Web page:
We have seen the images, the news reports, the desperate cries for help. The situation in Syria has been described by the UN as “the greatest humanitarian tragedy of our times”. And with more people displaced globally now than any time since World War II, the situation is looking bleak.
While we welcome decisions this week news about additional refugee places opening up across the world, we must recognise that these are only first steps.
Conflict in Syria has already killed 220,000 people, displaced 7.6 million and forced more than 4 million to flee to neighbouring countries. More than 300,000 people have risked their lives trying to cross the Mediterranean Sea this year and at least 2,600 people have died in the attempt (according to Plan International). On 26 August, 52 bodies were found in the hull of a ship, on 27 August, Austrian police discovered the corpses of 71 people in an abandoned truck, that evening came news of another tragic shipwreck in which 200 people may have died.
The next day the world saw the images of a drowned toddler washed up on a Turkish beach.
Amnesty International has stated that the crisis is a sad indictment of European leaders’ failures to provide safe ways to reach the continent. And INGO’s are asking governments to do more to help this situation, particularly the leaders of Europe who have been criticised for not accepting responsibility in an unprecedented refugee crisis. VP of the European Commission, Federica Mogherini, said that Europe has a moral and legal duty to protect asylum seekers.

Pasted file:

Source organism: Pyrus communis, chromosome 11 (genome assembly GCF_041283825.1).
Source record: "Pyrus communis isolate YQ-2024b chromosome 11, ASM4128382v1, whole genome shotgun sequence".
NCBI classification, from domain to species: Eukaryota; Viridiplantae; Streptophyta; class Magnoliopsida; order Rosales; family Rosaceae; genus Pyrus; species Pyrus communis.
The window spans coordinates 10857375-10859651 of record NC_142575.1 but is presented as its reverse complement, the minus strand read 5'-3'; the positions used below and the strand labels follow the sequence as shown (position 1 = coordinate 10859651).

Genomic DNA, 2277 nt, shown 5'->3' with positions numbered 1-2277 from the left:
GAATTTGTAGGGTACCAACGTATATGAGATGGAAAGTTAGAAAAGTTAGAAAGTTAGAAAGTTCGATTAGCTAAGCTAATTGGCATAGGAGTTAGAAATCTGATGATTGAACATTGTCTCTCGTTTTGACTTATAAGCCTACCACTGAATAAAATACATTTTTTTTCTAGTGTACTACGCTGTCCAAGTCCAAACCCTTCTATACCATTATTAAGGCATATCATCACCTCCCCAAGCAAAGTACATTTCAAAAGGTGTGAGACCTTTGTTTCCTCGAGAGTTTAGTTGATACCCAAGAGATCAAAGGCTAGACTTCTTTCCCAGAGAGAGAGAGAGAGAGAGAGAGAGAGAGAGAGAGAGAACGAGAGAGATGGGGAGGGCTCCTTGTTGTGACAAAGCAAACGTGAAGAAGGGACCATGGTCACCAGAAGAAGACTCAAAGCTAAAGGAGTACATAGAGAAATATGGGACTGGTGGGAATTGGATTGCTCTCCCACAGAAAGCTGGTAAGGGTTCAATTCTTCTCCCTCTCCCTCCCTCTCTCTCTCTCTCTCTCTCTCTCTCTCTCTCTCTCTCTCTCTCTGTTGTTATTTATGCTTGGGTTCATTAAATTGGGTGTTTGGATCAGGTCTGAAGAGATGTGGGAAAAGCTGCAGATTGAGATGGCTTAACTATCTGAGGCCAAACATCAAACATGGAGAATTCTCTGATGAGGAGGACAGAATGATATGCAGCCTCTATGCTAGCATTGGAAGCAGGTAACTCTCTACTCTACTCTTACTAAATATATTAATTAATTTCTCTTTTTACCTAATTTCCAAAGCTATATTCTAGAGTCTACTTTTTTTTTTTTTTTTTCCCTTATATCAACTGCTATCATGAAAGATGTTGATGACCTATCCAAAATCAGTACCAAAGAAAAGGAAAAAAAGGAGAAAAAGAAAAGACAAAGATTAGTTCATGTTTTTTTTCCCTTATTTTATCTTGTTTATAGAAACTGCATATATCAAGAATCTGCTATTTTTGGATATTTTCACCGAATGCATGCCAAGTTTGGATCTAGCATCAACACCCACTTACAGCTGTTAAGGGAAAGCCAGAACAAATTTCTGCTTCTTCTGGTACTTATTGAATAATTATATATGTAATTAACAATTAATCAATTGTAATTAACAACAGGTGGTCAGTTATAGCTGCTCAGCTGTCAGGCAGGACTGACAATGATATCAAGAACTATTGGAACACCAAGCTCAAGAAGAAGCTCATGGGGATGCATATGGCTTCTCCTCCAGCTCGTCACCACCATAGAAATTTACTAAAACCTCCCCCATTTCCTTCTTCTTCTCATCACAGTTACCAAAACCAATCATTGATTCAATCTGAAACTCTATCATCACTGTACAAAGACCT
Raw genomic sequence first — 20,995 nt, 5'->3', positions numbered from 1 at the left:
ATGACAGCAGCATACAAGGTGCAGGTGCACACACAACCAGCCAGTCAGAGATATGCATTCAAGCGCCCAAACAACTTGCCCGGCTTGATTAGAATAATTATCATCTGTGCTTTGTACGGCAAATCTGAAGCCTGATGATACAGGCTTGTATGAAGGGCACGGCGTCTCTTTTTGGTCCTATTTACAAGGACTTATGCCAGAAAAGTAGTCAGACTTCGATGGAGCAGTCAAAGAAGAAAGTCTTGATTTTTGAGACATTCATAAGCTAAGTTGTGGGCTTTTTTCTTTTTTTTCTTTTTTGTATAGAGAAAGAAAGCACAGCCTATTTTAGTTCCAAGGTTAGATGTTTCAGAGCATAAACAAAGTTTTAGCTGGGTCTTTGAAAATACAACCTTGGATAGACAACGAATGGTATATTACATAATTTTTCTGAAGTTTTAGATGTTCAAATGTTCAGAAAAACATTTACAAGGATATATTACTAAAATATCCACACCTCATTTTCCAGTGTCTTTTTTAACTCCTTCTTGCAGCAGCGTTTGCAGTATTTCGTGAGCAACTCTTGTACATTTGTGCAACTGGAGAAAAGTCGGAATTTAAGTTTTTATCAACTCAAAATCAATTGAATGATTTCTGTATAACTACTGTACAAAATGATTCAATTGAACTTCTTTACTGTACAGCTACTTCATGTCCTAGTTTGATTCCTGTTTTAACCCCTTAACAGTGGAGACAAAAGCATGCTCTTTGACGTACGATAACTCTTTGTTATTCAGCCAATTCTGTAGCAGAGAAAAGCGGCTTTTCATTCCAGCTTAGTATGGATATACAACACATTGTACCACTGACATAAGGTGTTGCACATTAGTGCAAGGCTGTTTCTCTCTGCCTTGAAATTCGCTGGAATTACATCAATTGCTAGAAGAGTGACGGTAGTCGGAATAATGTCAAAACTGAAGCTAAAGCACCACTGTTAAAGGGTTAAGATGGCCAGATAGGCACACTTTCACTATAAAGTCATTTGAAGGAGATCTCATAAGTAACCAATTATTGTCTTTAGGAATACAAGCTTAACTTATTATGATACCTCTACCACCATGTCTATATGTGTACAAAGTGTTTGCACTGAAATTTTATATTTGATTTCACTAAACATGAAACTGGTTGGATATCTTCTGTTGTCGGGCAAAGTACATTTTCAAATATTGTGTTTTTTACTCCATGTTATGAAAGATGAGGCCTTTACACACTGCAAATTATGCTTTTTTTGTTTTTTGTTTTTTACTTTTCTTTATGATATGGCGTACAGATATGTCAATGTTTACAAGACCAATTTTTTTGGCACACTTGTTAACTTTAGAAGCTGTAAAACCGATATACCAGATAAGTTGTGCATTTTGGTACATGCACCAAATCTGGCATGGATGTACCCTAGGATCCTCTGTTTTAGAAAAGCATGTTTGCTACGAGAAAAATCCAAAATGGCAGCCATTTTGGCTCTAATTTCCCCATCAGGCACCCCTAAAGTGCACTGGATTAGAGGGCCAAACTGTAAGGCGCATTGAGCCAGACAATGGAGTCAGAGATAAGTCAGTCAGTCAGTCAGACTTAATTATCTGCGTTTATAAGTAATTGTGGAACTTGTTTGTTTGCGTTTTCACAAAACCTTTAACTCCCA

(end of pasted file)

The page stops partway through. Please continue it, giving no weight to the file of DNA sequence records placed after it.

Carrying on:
Turkey is currently hosting 1.8 million Syrian refugees, and despite today’s announcement from the Australian government that they will increase intake numbers, countries like ours need to take greater responsibility. 12,000 people is simply not enough. Let us also not forget that the few Syrians who have already made it to Australia’s shores will be languishing in Australian run detention-centres for over two years.
The international community must provide greater humanitarian support for refugees in countries bordering Syria, robustly tackle human trafficking and step up search and rescue operations to save those in peril at sea. Intrepid has worked with Amnesty International since 2002 and support their campaign petitioning governments to resettle Syrian refugees in addition to their current quota.
Want to show your support? Please sign the petition at www.amnesty.org
Our thoughts go out to all those affected by the crisis in Syria,
Feature image c/o Freedom House, Flickr